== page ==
This question appeared on an old final exam and I am having difficulty completing it for practice.

Let $S_r$ and $S_l$ be defined on the hilbert space $l_2[0,\infty)\to l_2[0,\infty)$ as the following: $S_r (x_0, x_1, x_2, \dots) \mapsto (0,x_0, x_1, \dots)$ and $S_l (x_0, x_1, x_2,\dots) \mapsto (x_1, x_2, x_3,\dots)$. That is to say, $S_r$ is the right shift operator and $S_l$ is the left shift operator.

I fully understand how to describe the spectrum of each individually, however things become clouded once they are combined.

The question asks to:

Describe the spectrum of $S_r + S_l$

That is, $(S_r + S_l)(x_0, x_1, x_2,\dots) \mapsto (x_1, x_0+x_2, x_1+x_3,\dots)$

To begin I noted first that $S_r + S_l$ is self-adjoint which implies two things. First, the spectrum will necessarily be a subset of $\mathbb{R}$. Second, it implies that $R_\sigma(S_r+S_l)$ is empty.

Suppose that $\mu\in P_\sigma(S_r+S_l)$, then $\mu x = (S_r+S_l)x$ for some $x=(x_0,x_1,x_2,\dots)$.

Then $\mu(x_0,x_1,\dots) = (x_1,x_0+x_2, x_1+x_3, \dots, x_{n-1}+x_{n+1},\dots)$ and $x_1 = \mu x_0$, $x_{n+1} = \mu x_n - x_{n-1}$

So, for $x$ to be an eigenvector of $\mu$, we must have $x=x_0(1, \mu, \mu^2-1, \mu^3-2\mu, \mu^4-3\mu^2+1,\dots,\mu^n - (n-1)\mu^{n-2} + O(\mu^{n-4}+1),\dots) ~~~(\star)$

It follows that as $n\to\infty$ if $|\mu|>1$, then $|((S_l+S_r)x)_n|\to\infty$ and so no eigenvalues of $S_l+S_r$ are greater than 1.

For $\mu=1$ we must have $x_1 = x_0$, $x_2 = 0$, $x_3 = -x_0$, $x_{n+1} = x_n - x_{n-1}$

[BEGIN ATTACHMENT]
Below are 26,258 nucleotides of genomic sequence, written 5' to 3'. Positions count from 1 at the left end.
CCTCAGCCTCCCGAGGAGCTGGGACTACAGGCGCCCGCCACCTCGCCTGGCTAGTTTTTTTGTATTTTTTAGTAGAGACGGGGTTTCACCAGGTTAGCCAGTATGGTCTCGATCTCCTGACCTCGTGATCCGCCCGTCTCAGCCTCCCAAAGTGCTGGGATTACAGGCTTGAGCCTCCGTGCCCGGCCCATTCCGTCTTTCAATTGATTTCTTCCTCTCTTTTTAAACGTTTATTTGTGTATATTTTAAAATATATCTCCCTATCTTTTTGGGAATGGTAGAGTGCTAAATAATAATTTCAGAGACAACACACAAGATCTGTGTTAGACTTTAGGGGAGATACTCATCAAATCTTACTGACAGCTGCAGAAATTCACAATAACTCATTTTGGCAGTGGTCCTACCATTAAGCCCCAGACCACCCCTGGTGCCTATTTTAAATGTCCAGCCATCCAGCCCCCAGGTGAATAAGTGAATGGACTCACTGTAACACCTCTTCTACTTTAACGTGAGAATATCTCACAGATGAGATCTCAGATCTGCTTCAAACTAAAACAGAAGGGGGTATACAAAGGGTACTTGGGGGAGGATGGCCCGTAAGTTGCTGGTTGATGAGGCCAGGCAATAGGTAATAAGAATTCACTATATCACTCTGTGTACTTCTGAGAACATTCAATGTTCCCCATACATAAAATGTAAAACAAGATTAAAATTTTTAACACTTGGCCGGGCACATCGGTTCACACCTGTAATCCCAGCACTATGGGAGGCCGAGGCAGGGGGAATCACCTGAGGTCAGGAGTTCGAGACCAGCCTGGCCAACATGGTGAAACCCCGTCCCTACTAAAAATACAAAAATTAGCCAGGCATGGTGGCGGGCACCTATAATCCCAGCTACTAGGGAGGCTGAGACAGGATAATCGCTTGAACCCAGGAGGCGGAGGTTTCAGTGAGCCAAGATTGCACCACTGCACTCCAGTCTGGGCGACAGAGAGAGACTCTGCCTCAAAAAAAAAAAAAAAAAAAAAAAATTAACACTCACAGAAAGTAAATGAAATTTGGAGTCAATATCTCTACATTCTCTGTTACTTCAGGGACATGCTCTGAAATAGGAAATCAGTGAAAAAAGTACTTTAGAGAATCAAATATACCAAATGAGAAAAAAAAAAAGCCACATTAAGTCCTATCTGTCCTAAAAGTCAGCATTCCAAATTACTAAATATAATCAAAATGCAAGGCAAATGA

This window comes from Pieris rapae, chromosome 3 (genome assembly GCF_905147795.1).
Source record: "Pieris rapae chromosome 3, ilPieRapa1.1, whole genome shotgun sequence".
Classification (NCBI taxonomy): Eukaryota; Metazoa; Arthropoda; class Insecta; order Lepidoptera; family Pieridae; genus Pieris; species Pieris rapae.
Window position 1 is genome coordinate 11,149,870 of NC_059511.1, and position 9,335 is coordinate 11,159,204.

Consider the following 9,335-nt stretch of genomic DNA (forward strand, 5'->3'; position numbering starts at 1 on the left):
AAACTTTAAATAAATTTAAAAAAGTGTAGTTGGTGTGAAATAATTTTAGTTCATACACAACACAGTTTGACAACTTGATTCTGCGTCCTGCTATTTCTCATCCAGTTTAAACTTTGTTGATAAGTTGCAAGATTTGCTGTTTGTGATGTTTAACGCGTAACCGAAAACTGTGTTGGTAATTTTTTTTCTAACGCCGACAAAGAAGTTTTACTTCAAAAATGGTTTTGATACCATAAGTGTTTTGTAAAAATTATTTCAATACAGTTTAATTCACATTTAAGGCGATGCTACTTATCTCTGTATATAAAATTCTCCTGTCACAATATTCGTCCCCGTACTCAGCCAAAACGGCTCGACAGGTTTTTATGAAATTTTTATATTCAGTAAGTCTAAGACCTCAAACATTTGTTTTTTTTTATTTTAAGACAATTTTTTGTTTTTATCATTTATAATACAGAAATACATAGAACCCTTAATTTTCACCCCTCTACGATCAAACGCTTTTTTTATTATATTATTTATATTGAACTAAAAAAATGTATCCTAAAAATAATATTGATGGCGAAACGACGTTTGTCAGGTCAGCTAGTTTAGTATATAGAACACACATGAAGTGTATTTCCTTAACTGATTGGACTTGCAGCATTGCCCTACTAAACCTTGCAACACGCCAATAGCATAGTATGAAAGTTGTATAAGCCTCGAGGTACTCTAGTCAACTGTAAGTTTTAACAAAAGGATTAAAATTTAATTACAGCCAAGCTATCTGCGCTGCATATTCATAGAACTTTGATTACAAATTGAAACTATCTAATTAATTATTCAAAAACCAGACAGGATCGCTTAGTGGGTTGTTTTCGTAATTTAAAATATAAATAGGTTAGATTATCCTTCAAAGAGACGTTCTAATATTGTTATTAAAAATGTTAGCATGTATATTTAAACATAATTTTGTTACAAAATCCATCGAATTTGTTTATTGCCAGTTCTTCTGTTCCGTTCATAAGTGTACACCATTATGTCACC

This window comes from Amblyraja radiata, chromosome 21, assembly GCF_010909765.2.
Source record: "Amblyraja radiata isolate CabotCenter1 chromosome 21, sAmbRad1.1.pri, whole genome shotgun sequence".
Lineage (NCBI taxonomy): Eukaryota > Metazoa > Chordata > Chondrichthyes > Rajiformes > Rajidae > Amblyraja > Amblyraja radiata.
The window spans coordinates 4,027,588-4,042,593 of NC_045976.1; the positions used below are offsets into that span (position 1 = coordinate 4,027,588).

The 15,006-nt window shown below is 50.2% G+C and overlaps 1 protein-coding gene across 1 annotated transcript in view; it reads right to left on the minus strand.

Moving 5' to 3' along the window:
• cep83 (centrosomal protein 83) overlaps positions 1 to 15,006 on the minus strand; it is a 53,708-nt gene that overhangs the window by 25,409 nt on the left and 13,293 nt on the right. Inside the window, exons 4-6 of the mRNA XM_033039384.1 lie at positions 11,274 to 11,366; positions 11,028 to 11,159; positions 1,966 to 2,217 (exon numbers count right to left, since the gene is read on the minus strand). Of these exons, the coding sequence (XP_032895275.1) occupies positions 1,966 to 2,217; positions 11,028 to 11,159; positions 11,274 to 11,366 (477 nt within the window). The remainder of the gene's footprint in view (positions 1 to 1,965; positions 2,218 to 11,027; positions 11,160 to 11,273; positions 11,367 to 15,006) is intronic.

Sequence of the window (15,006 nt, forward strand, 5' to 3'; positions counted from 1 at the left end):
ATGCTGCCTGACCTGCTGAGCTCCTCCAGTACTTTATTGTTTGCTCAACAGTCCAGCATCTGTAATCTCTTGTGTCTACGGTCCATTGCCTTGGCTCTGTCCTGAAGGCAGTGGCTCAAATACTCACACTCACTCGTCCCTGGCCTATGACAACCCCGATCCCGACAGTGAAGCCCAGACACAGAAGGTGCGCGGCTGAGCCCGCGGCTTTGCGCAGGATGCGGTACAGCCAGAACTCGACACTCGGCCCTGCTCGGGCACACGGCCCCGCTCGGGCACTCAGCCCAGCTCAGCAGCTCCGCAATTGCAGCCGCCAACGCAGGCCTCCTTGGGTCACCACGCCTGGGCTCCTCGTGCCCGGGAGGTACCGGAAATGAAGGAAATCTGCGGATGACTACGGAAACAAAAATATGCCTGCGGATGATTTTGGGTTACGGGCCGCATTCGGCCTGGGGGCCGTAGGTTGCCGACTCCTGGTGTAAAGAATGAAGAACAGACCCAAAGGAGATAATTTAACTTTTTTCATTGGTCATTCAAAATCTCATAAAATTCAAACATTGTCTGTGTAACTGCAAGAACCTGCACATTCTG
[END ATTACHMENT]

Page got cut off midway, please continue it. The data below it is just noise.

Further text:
And we get that $x = x_0(1,1,0,-1,0,1,0,-1,\dots)$ which is only in $l_2[0,\infty)$ if $x_0 = 0$, so $1$ is not an eigenvalue of $S_l+S_r$.

In the case that $\mu=0$, by $(\star)$

$x = x_0(1,0,-1,0,1,\dots)$, and since we are in $l_2[0,\infty)$, $x_0=0$ and $x=0$, so $0$ is not an eigenvalue of $S_l+S_r$.

With this work so far, I was able to show as well that the operator norm is $2$ and the operator is definitely not compact (else $\pm 2$ would have been an eigenvalue)

It is at this point that I lose track of where to continue from here. With what argument can I show that for $|\mu|<1$ that they are or aren't eigenvalues? I expect but cannot find the right wording to show that there are in fact no eigenvalues.


2 Answers 2


Even though this question is almost three years old: for anyone that stumbles across this problem like me, I want to give a simple argument on why the operator given by the sum of the right shift $S_r$ and left shift $S_l$ on $\ell_2(\mathbb N)$ does not have any eigenvalues. I will need a few well known results which can for example be looked up in Chapter VII.§1 of the book "Introduction to Hilbert Space" by Berberian (1976).

  • All eigenvalues of a bounded operator $T$ are bound by $\Vert T\Vert$.
  • All eigenvalues of a self-adjoint operator are real.
  • $\mu\in\mathbb C$ is eigenvalue of $S_l$ if and only if $|\mu|<1$.

As stated in the original post, $S_l+S_r$ is self-adjoint and $\Vert S_l+S_r\Vert\leq \Vert S_l\Vert+\Vert S_r\Vert=2$ so if that operator has eigenvalues, those have to be elements of the real interval $[-2,2]$. Let $\lambda\in[-2,2]$ be given and assume there exists $x\in\ell_2(\mathbb N)$ such that $(S_l+S_r)x=\lambda x$ (our goal will be to show that $x$ has to be the zero sequence). Applying $S_l$ to this equation from the left gives

$$ 0=(S_l^2+S_lS_r-\lambda S_l)x=(S_l^2-\lambda S_l+\operatorname{id})x $$

since $S_lS_r$ obviously is the identity $\operatorname{id}$ on $\ell_2(\mathbb N)$. Looking at the related equation $t^2-\lambda t+1=0$ yields the solutions